“The monstocity” came from GreatGrandmaB’s estate. Now, GreatGrandmaB is on my father’s side of the family, but somehow my mother obtained custody of it when my parents divorced. She gladly let me take it some 20 years ago, and it has been taking up valuable space in my small houses ever since. But, as I have said, I love the monstrosity!

Another of my favorite pieces of furniture is the dressing table I inherited from GreatGrandmaB.


I had this dressing table when I was a young girl, and, while I have no need for such an item, I hate to get rid of it. It reminds me of happy times in my youth. And again, it is a little unusual.

Other favorite items from my youth are these ancient prints of flowers.


I believe I was gifted these prints along with the dressing table. They have definitely seen better days, but I still love them.

These items are just a small portion of the items I’ve inherited from my family. In fact, more than 90 percent of my furniture came from family members.

So when someone comes to visit and says, “I feel like I’m in grandma’s house,” they are mostly right. GreatGrandmaB, GrandmaNell, GreatAuntMaryNell, and GrannyB’s possessions fill my house and connect me to my past.

So when the dog bites or the bee stings, or I’m feeling sad, I simply look around my house and then I don’t feel so bad. (Apologies to Rodgers and Hammerstein.)

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When I think of my favorite things to eat, of course dessert is right up there at the top of the list. I am a recovering sugar addict, after all.

So instead of focusing on foods I’m trying to limit in my diet, I am choosing to emphasize the delicious foods that are actually good for me.

So here’s a list of my favorite foods, in no particular order:

1. Black beans. I could eat these every day.

2. Broccoli. I do tend to eat this vegetable every day, either chopped in salad, steamed, roasted, or sauted with garlic in olive oil.

The other thing I eat every day is oatmeal. My morning is not complete without a bowl.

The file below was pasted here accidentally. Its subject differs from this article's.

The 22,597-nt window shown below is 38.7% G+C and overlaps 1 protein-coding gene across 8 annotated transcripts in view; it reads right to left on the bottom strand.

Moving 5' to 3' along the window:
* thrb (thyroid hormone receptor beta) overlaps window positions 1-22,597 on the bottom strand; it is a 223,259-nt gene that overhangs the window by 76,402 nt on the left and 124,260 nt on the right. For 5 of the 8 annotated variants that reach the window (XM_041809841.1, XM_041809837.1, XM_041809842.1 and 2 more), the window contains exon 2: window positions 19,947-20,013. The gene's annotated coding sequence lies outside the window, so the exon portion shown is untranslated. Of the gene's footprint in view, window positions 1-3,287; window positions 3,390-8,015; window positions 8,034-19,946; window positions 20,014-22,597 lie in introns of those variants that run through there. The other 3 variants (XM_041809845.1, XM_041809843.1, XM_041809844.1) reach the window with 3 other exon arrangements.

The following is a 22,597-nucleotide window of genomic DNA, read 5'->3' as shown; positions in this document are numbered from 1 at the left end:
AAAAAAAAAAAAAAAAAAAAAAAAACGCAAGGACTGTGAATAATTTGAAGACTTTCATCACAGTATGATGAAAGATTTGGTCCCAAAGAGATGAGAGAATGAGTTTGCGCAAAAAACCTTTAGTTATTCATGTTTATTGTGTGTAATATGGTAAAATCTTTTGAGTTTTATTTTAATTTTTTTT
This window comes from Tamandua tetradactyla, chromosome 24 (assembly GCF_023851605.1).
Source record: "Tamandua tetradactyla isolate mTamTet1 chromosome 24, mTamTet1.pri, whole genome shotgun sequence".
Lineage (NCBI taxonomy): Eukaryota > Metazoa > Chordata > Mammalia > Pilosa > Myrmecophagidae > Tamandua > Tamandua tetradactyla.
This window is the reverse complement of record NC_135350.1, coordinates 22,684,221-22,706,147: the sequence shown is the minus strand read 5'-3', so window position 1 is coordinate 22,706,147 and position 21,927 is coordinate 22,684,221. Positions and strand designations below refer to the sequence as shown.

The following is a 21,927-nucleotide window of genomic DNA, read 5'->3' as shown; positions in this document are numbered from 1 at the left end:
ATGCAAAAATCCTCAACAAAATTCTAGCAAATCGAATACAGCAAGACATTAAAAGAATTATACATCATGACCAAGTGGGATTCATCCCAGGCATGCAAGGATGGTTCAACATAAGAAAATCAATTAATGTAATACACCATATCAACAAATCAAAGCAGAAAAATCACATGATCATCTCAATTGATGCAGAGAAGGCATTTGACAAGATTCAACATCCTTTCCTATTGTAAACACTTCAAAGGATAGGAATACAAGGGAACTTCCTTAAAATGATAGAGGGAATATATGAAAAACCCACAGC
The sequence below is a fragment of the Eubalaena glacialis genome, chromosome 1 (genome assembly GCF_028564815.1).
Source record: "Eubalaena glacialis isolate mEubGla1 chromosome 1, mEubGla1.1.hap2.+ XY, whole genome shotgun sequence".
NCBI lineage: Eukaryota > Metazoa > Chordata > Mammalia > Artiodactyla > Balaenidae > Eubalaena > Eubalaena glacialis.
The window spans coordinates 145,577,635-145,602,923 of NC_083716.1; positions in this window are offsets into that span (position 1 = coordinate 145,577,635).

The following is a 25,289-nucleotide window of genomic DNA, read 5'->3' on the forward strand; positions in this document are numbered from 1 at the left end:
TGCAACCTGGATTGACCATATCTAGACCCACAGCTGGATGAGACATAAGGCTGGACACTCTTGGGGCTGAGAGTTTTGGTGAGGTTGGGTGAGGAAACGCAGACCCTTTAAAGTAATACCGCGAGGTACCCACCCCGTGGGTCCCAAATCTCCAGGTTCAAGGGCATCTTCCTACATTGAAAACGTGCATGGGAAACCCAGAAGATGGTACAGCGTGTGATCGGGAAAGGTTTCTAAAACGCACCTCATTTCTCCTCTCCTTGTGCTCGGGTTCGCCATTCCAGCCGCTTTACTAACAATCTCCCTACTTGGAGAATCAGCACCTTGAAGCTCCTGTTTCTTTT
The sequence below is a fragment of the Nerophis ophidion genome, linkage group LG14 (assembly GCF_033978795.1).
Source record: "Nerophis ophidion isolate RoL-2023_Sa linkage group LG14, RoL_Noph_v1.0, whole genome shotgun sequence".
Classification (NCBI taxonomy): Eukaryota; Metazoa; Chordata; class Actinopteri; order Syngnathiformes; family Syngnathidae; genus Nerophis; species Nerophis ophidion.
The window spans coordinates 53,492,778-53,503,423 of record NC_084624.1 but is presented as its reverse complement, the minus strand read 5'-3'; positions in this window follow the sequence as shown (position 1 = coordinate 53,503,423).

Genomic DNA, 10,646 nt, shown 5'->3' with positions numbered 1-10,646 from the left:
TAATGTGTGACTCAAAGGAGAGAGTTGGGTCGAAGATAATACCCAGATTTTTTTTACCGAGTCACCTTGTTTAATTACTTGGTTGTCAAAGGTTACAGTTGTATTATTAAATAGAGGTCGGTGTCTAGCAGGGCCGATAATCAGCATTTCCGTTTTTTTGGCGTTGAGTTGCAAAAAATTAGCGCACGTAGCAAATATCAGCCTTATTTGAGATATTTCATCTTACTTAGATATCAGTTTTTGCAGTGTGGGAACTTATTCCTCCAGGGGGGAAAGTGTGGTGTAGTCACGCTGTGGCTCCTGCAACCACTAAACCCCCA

3. Greens. I became addicted to greens years ago when my former boss L. introduced me to the joys of growing kale. Why a joy, you may ask? Well it’s because kale is super easy for me to grow, as are mustard greens (above). I tend to let the plants go to seed, so I have plenty of free seed to start the next year’s crop. And there’s also plenty to share with my friends, the goldfinches.

Back to greens: I’ve just started having luck growing collards, but still have spotty luck with turnips. I can grow one particular kind of spinach (Space), lots of arugula and most leaf lettuces.

In terms of eating, I mostly steam my greens, or add them to soups and stir fry. No need to add bacon grease!!!


4. Home-made yogurt. I began making yogurt several years ago, partly as an experiment and partly to stop buying all those plastic containers. I used the recipe on this page, and have had great success. I’ve made the labneh, too, but haven’t had luck with the mozzarella.

I eat the yogurt with freshly chopped apple or banana, along with cinnamon. Sometimes when I’m feeling indulgent, I’ll add some chocolate syrup. Who needs all the added fat and sugar of ice cream? (Note that I do, indeed, love, love, love ice cream.)

5. French-roast coffee, teas of all kinds, and simple smoothies made with frozen fruit and soy milk. My favorite thing to drink, though, is:



I love water, which might be obvious looking at my collection of water bottles. (Not included: a Camelback day pack.)

I know people, Nells included, who do not like water, and I just don’t understand this. Water is so refreshing, plus you need it to live! I guess I need more of it than most, since I drink about a gallon a day, and at least two gallons in the hot summer. Perhaps I had a past life where I didn’t have access to enough water? Whatever the reason, water is my bestest friend.

And, as has already been established, I do love most things sugary and chocolatey. I’d have to say my favorite dessert is:


A brownie!!! Gooey chocolatey goodness!!!

The above brownie is actually half a brownie made and given to me by my neighbor B. I ate the first half (all 170 calories of it) on Monday, and had put the other half in the freezer for a treat this weekend. I’ll eat it off MamaNell’s wedding china with a real silver fork. Anything to distract me from it’s tiny size!

Though I am mighty proud of myself for being able to cut the brownie in half instead of eating a huge piece, like I normally would. Hopefully that’s good news regarding my sugar addiction!